Yesterday our nation saw 144,000 new COVID-19 cases, a staggering and heart-wrenching number, particularly as our nation tries to turn a corner after such a bruising election. While we both felt an overwhelming sense of relief and hope when news broke Saturday that Joe Biden and Kamala Harris were declared winners of the election, events of the past few days show that this continues to be a season for fervent prayer, vigilance, and, if necessary, faithful action.
But the longer President Donald Trump continues to spread lies about the vote count and refuses to begin the transition process — and the longer the majority of Republicans capitulate — the greater the damage done to our democracy, eroding public trust and increasing the risk of violence. In a time of great anxiety and peril, we have decided to share our prayers of thanks and lament for our nation. We hope they can be a source of encouragement and grounding for the days ahead, as we continue to defend our democracy by putting our faith into action.
We give thanks for the opportunity to recognize this historic moment: Our nation has elected its first woman, first African American, and first person of South Asian descent as vice president, helping to reflect our nation’s growing diversity — and give people of all races, especially our children, a more accurate picture of what’s possible.
We lament how, after four years of President Trump’s racist and narcissistic rhetoric, actions, and policies, a majority of white voters and white Christians voted to give him a second term. We pray for the courage and love to commit ourselves to a much deeper, and even uncomfortable, conversation about the gospel and race in the body of Christ.
We give thanks that racism was finally recognized by many as a core religious issue in this election. We pray that, in the months and years ahead, we will seize this opportunity to address systemic racism, economic justice, humane and fair immigration policies, the climate crisis, and the dignity of all lives made in the image of God.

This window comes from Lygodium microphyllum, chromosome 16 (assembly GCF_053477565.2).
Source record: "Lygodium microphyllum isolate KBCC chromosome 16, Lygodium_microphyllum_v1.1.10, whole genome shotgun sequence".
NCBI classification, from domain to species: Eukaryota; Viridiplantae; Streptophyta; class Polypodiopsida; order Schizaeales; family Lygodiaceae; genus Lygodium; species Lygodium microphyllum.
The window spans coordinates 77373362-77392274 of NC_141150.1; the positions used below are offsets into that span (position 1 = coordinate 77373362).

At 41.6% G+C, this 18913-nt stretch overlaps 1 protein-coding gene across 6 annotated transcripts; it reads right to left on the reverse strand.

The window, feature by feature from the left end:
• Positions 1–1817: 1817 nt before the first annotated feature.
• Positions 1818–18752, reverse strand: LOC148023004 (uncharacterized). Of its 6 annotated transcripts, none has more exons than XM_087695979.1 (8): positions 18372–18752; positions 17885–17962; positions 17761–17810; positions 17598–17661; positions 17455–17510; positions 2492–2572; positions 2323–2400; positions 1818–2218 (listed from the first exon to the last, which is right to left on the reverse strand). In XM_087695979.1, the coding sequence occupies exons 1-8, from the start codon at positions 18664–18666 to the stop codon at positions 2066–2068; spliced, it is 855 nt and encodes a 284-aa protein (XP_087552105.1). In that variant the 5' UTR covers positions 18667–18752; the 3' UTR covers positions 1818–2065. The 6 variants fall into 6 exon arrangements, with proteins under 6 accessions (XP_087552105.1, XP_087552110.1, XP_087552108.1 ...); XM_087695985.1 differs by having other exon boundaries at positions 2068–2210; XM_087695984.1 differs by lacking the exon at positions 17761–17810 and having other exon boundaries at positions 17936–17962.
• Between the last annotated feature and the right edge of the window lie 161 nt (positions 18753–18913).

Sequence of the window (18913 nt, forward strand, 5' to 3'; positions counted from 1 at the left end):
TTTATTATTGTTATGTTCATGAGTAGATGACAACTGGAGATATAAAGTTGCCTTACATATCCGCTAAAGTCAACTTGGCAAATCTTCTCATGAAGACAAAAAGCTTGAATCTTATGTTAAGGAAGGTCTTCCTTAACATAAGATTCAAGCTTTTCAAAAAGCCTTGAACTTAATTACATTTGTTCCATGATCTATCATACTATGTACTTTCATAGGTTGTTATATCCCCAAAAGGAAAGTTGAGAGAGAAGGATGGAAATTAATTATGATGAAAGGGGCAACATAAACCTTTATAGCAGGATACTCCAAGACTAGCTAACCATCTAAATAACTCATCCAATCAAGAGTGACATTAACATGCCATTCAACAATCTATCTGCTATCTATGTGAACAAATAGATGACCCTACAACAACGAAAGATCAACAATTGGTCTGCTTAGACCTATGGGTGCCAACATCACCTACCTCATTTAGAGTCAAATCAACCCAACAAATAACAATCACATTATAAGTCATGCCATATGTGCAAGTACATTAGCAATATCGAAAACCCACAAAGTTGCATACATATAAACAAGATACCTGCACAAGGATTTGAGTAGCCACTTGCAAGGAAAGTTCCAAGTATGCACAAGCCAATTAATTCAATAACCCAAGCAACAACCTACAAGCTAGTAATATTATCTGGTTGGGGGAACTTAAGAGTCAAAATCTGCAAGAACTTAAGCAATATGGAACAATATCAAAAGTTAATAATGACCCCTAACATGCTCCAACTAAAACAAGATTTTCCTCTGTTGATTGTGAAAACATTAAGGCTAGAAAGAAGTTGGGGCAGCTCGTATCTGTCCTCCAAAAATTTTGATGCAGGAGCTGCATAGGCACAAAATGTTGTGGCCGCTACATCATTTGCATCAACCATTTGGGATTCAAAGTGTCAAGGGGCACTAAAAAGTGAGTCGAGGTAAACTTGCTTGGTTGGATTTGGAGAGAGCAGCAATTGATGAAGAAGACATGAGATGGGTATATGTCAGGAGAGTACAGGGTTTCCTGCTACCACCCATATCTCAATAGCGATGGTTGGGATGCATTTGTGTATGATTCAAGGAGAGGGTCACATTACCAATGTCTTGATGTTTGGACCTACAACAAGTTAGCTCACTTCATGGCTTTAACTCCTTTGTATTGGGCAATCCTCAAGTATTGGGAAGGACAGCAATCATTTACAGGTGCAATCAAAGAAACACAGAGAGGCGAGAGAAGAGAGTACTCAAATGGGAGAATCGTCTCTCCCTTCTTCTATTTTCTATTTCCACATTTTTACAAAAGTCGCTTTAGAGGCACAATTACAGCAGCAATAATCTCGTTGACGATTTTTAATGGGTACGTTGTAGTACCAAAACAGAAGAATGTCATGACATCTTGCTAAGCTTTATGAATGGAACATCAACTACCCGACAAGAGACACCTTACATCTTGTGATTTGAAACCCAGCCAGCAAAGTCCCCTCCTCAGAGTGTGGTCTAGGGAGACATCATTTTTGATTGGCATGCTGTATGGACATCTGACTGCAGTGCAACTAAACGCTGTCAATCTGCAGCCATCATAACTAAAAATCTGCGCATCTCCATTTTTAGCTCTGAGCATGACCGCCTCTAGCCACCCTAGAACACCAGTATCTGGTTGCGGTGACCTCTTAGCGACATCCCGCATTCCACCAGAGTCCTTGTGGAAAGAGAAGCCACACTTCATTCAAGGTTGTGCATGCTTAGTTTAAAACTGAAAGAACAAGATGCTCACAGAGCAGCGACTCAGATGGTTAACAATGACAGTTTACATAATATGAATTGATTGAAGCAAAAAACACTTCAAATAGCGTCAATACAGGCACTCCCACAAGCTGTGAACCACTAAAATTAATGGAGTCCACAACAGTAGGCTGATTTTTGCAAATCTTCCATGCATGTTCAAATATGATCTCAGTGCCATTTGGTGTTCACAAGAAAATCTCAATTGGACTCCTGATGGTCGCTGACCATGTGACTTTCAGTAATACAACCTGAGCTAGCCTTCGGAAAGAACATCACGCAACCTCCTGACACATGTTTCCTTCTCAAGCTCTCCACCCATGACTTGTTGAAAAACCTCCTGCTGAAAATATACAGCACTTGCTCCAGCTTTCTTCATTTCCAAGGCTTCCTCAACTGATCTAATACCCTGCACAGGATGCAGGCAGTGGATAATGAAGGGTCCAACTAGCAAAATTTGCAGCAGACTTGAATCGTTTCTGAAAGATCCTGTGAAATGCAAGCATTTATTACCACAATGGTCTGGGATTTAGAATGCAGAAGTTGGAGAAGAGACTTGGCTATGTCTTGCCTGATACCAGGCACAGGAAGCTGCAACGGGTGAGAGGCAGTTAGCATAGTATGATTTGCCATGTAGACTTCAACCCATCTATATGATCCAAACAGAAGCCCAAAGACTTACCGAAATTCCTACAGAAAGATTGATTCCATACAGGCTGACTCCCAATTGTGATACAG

We lament, as of this writing on Nov. 12, that President Trump has refused to concede the election and continues to repeat lies about the outcome of the election. We lament the dangerous way this undermines public trust. We pray for vigilance to stand against yet another assault on our democracy.
We give thanks for President-elect Joe Biden’s stated commitment to represent all Americans, calling to put the politics of demonization and grievance behind us. We pray that calls for unity will be accompanied by true repentance and justice. We pray for strength to model Christ’s call to love our enemies, particularly across our deep political divisions.
We give thanks for all the ways our faith communities worked for free, fair, and safe elections in 2020. We give thanks for the courage of thousands of multiracial and interfaith poll chaplains who helped to protect vulnerable voters from both suppression and intimidation at the polls. We give thanks that the election was won fairly, with the largest number of votes in U.S. history and with no widespread evidence of irregularities or fraud.
We lament the great damage members of the Trump administration have done by continuing to deny the election results and casting doubt upon our civic institutions. We pray for protection for career government employees as they work to provide a peaceful transfer of power. We pray fervently for more Republican leaders to put our nation over their loyalty to Trump, and show courage over fear of his political influence.
We lament our deep national pain and loss from COVID-19. We pray we all can put the country’s needs amid this terrible pandemic above all of our other political divisions. We pray for a new, bold coronavirus response, guided by science and public health, that will include a successful vaccine rollout.
We lament the ways we have been complicit in systems that enabled the rise of Christian nationalism and the harm it has caused so many. Give us strength to root out injustice wherever we find it, including in our churches. We pray that we will all commit to both healing and transformation; while this won’t be easy, we know that all things are possible in Christ.